There are a lot of issues swirling around our area that raise fundamental questions about what we want to be. I have been involved in many of them over the years. Today, it’s natural gas, but a decade ago it was rapid growth. A decade before that it was about gaming and before that it was the designation of the Upper Delaware as a Scenic and Recreational River.
Each issue has sparked intense debate about the future of our area. What all have in common is the need for reasoned discussion that can only occur when there is a framework for balancing views. That’s what planning is all about and we’ve lost sight regarding how to go about it. Too much of our planning is simply political positioning, using its tools as leverage. We see processes that are supposed to be neutral employed as arenas for gladiators or platforms for special interests.
Planning is an essential activity for local government. It always involves three steps: data gathering, goal setting and policy formulation. Implementation, once policies are established, should not involve the reinvention of these but, rather, serve to impartially administer what’s been predetermined. This is the protection each gets from the law, the sole purpose of which is to guard property rights, whether they be the rights of a landowner or the rights of another who’s own enjoyment of property is directly affected by what that landowner does with his or hers.
Planning ahead is intended to strike the bargain prior to the dispute, so there is a mechanism for impartially resolving it according to the law before things get emotional and out-of-hand. Unfortunately, many have it backward today. They view planning tools as weapons in the dispute or an excuse to start over with each new controversy. Readers can surely cite their own examples, so I won’t do so. Rather, I’d just like us to get back to basics.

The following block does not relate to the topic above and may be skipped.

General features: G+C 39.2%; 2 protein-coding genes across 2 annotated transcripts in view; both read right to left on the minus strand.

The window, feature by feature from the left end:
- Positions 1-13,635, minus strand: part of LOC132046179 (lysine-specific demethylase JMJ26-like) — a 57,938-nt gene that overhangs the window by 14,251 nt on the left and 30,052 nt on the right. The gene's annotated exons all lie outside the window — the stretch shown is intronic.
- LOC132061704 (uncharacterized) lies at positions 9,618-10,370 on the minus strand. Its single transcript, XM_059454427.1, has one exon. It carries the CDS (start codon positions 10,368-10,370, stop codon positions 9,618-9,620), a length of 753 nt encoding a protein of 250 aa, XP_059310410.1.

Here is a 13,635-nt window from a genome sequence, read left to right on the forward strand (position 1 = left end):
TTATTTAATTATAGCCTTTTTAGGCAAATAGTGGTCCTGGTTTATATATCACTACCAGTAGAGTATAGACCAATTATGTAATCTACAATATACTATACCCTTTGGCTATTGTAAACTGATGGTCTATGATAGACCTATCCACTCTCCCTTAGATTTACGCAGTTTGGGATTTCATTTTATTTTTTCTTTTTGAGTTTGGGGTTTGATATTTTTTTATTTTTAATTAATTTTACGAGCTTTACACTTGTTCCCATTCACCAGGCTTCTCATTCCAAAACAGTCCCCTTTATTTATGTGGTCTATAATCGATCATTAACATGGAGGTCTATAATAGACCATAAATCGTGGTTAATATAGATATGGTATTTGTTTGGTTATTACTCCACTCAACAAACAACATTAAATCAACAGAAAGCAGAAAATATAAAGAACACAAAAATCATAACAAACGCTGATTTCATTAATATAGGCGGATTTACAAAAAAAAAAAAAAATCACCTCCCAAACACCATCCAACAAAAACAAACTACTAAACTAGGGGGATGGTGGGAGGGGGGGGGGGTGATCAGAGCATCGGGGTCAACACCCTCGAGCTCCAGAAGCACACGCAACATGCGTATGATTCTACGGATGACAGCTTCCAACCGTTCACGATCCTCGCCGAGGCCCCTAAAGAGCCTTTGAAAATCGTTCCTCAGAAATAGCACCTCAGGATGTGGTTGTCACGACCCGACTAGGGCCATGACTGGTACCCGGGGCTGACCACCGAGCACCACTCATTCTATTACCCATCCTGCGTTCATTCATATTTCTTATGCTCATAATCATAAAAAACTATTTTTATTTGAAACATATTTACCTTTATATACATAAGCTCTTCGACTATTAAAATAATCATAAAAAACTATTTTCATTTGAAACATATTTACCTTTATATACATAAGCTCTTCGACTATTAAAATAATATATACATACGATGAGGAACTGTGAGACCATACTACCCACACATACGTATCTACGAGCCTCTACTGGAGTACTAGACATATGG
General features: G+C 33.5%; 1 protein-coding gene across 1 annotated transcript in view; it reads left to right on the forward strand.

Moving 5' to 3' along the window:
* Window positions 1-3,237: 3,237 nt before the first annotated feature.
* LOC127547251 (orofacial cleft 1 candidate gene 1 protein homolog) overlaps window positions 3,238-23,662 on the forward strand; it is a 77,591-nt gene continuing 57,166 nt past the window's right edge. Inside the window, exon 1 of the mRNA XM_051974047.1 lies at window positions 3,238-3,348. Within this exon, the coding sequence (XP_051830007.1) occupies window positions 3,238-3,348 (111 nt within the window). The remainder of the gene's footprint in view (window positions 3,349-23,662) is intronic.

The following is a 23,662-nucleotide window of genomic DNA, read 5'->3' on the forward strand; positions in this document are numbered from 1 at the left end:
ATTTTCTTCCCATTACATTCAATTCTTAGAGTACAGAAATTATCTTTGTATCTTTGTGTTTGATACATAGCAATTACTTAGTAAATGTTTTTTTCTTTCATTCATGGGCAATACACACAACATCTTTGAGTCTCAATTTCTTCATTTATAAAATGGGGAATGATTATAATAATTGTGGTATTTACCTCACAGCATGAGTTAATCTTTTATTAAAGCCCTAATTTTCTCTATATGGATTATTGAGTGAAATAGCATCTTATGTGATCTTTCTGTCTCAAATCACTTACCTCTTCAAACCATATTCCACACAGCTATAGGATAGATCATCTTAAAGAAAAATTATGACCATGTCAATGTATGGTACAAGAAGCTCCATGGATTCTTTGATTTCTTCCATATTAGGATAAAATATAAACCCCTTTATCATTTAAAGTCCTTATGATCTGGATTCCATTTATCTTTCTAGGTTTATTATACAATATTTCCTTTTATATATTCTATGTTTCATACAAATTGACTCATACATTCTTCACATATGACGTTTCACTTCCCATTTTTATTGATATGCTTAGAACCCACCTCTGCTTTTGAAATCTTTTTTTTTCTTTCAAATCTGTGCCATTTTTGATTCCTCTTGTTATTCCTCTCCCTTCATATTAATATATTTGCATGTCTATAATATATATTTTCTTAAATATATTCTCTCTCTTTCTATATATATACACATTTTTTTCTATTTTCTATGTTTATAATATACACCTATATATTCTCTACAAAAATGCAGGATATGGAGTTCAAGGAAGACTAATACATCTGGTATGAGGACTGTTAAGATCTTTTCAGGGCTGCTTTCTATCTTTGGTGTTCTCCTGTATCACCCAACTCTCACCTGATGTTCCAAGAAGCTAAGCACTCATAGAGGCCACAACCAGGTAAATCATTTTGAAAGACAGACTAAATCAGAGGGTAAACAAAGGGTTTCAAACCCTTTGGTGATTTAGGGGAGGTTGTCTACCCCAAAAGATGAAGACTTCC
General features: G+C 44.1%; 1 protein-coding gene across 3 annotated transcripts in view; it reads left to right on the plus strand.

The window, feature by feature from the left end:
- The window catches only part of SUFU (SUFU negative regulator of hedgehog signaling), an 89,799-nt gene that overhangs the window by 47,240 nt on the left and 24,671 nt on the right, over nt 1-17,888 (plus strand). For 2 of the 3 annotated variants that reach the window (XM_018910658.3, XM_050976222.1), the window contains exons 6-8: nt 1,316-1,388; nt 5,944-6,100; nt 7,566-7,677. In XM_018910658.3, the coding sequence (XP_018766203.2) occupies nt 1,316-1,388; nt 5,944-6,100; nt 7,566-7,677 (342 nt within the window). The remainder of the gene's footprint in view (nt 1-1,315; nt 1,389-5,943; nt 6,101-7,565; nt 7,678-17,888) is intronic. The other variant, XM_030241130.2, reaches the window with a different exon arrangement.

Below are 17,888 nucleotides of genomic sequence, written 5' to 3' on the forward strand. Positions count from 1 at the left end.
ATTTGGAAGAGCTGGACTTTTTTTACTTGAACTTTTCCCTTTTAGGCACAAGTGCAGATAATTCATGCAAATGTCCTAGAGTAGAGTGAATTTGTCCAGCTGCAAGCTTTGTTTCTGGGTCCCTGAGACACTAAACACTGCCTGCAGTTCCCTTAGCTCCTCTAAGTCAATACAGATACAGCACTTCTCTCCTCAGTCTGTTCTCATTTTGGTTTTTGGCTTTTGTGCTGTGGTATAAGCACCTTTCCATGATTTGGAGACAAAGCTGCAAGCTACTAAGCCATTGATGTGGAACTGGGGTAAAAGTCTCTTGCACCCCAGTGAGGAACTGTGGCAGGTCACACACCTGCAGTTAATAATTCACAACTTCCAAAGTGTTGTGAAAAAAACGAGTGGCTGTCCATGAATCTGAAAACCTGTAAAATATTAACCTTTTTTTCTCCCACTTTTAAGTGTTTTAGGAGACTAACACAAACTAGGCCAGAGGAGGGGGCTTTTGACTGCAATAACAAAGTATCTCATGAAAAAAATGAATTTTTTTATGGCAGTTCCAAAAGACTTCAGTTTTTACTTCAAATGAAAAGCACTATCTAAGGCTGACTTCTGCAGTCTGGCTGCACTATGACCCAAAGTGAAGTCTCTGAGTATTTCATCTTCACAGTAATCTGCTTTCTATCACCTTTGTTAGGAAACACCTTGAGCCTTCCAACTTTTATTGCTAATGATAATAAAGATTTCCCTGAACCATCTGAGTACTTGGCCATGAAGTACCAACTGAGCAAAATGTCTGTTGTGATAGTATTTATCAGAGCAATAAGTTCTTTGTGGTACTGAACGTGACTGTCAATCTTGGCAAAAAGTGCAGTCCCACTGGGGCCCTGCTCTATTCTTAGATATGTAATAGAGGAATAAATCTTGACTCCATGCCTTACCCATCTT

The basics start with an appreciation for a couple of very simple concepts.
First, land use laws are what are known as derogations of the common law, meaning they intrude on the rights all individuals have to the fruits of their labor, otherwise known as their property. Such rights cannot be taken away without compelling evidence of impacts on others’ rights. The practical effect of this rule is this: when a community’s standards conflict or are vague, the benefit of the doubt must go to the property owner.
The second concept is one we don’t hear nearly enough about anymore. It’s the fact that land use laws are exercises of the police power. This means coercion. No one likes coercion. No one wants a police state. Yet, some policing is essential to a civil society.
Anyone focusing on these concepts begins to appreciate why the law is such a serious matter and why planning, as opposed to reactionary policy constructed on-the-fly, is so critical. We must get back to it and use our planning tools to study and understand our communities. We must also get serious with our goals. They need to be focused on the future, not the present. We need to plan for the needs of future residents, not the wants of present ones. It’s difficult, but that’s why we do data gathering – so we know where we are headed and what’s coming. Finally, we must craft policies – based on that data and those goals – that at least attempt to resolve the big issues in advance of our disputes. That’s what planning is. The alternative is unending controversy and chaos or, worse, a police state.
[Thomas J. Shepstone is the sole principal of Shepstone Management Company, Inc., a planning and research consulting firm headquartered in Honesdale, PA with expertise in land use planning and zoning, environmental assessments, market research and analysis, economic development planning, traffic studies and more. He is also a consultant, and the campaign director for Energy in Depth Marcellus, www.eidmarcellus.org.]